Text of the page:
Microsoft Receives EU Warning For Failing To Disclose Systemic Risks Posed By Generative AI Tools

Software giant Microsoft has received a new warning from the EU in regards to a new fine that could soon be imposed on the company.

This has to do with Microsoft's failure to respond to the EU’s request for more transparency about the systemic risks that its Generative AI tools pose for the world.

The request was sent out to a leading number of tech giants currently operational but the manner in which Microsoft continued to ignore it did not go unnoticed by the EU. The fine could entail 1% of the company’s global turnover as per the online governance regime.

We saw in the month of March, the European Union requested Microsoft and a host of other leading giants for data regarding this domain. However, Microsoft did not provide the relevant data or documents that were requested.

What was interesting is how the latest report on this front had the terms tweaked and several phases were removed that once said that Microsoft did not give a response. So what we can gather is that the software giant did reply but probably not in the manner that was anticipated by the EU.

The EU really stepped up its actions on this front after generating a request for more data.

The Commission gave the company until the end of this month to give out the relevant information or provide a list of risks that come with the tools. Remember, fines can go up to 6% of the company’s global turnover when the matter is very serious.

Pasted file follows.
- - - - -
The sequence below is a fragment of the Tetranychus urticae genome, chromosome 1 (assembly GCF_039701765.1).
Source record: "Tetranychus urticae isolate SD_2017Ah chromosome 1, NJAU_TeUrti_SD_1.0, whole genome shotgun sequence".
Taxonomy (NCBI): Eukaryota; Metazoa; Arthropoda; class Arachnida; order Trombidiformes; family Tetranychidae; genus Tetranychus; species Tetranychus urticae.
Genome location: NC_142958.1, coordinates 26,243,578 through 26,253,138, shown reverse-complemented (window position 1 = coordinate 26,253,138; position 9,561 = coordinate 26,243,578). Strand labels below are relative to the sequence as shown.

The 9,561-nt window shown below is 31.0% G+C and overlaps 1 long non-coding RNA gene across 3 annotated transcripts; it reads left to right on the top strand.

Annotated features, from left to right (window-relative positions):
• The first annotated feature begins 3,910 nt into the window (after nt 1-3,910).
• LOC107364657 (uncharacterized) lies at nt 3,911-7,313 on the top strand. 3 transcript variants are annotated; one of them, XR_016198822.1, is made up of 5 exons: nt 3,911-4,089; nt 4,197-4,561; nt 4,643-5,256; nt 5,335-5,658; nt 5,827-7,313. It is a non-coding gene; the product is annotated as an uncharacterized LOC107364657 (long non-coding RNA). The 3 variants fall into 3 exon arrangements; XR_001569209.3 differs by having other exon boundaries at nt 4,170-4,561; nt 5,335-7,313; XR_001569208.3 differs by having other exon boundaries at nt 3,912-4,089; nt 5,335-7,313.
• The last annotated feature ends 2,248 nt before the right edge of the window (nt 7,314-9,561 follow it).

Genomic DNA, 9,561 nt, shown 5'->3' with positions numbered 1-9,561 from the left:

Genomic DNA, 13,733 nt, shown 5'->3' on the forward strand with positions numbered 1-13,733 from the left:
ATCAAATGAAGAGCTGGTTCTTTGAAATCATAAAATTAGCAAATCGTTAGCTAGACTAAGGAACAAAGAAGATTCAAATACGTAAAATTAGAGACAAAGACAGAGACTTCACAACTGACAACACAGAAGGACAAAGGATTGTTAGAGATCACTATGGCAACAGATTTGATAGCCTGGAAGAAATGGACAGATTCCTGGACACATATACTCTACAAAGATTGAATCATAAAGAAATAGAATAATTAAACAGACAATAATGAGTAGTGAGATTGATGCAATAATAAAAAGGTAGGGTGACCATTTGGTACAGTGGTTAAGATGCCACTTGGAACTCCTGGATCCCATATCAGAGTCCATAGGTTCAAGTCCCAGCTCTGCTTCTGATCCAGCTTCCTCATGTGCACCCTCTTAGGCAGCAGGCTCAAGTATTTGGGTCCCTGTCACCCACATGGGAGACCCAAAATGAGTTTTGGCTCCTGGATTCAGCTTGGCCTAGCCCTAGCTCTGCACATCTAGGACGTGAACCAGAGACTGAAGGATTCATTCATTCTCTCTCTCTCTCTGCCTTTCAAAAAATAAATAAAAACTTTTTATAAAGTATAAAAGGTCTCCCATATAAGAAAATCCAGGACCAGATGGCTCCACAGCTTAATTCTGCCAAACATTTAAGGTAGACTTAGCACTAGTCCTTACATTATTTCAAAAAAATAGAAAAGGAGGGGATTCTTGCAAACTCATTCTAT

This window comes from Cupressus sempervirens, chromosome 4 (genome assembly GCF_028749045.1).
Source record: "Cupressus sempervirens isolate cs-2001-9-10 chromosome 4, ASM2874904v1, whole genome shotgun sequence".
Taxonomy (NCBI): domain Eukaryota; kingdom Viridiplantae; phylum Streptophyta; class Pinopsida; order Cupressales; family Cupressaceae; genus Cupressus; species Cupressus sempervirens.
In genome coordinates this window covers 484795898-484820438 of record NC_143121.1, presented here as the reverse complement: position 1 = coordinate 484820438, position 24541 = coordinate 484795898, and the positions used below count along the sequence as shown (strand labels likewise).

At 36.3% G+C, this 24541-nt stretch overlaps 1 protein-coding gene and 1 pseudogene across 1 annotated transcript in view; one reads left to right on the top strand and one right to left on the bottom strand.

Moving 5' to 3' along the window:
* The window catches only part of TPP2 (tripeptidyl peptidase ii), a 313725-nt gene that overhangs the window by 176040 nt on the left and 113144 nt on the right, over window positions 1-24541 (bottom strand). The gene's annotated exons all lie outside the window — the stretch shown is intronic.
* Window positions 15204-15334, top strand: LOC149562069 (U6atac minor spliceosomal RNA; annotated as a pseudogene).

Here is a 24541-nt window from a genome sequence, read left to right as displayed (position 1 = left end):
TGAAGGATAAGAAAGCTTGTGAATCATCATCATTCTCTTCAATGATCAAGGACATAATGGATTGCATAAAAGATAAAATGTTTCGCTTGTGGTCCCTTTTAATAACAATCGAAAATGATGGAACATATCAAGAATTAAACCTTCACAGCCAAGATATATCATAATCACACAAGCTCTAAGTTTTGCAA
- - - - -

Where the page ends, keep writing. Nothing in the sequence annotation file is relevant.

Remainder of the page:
But if inadequate or wrong information is provided, it could be 1% as the case seems to be here. However, the figure is by no means small. We’re talking billions in the case of Microsoft where reports for revenue were said to be going strong during Q1 of this year.

Big companies’ systemic risks under the current Digital Services Act are usually overseen by the commission which likes to handle matters on its own. But this kind of warning certainly sits at large and could be very costly for the tech giant if it does not provide accurate data as requested.

Several other details were rolled out in terms of what it was looking for in particular and that includes risks linked to the company’s Bing Search and a host of other leading AI features that are currently on offer like the Copilot and its Image Creator.

The European Union adds how it was super concerned about the risks that such tools envisioned and how they could really pose serious risks to the entire process of elections.

The Commission has really just given two leading options. Either give the right data or risk having a fine that entails 1% of the yearly revenue. And in cases when the company does not still give rise to the right data, it could face serious periodic penalties. And we’re talking fines that hit the 5% daily income mark as a worldwide yearly turnover.

Bing was created to provide users with the best options in search. Since then, it’s been plagued by an added layer of obligations linked to systemic risks such as disinformation.

The biggest obligation on this front has to do with the EU stopping tech giants from mitigating misinformation and with the advent of advanced AI tools, it’s hard to take control and keep tabs on what’s taking place.

Not only that but AI tools were proven to give rise to material that’s racially biased or provides serious harm. There are issues about deepfakes and whatnot as well and it’s not an easy task by any means. So Microsoft’s Bing Search getting questioned is not shocking.

Image: DIW-Aigen

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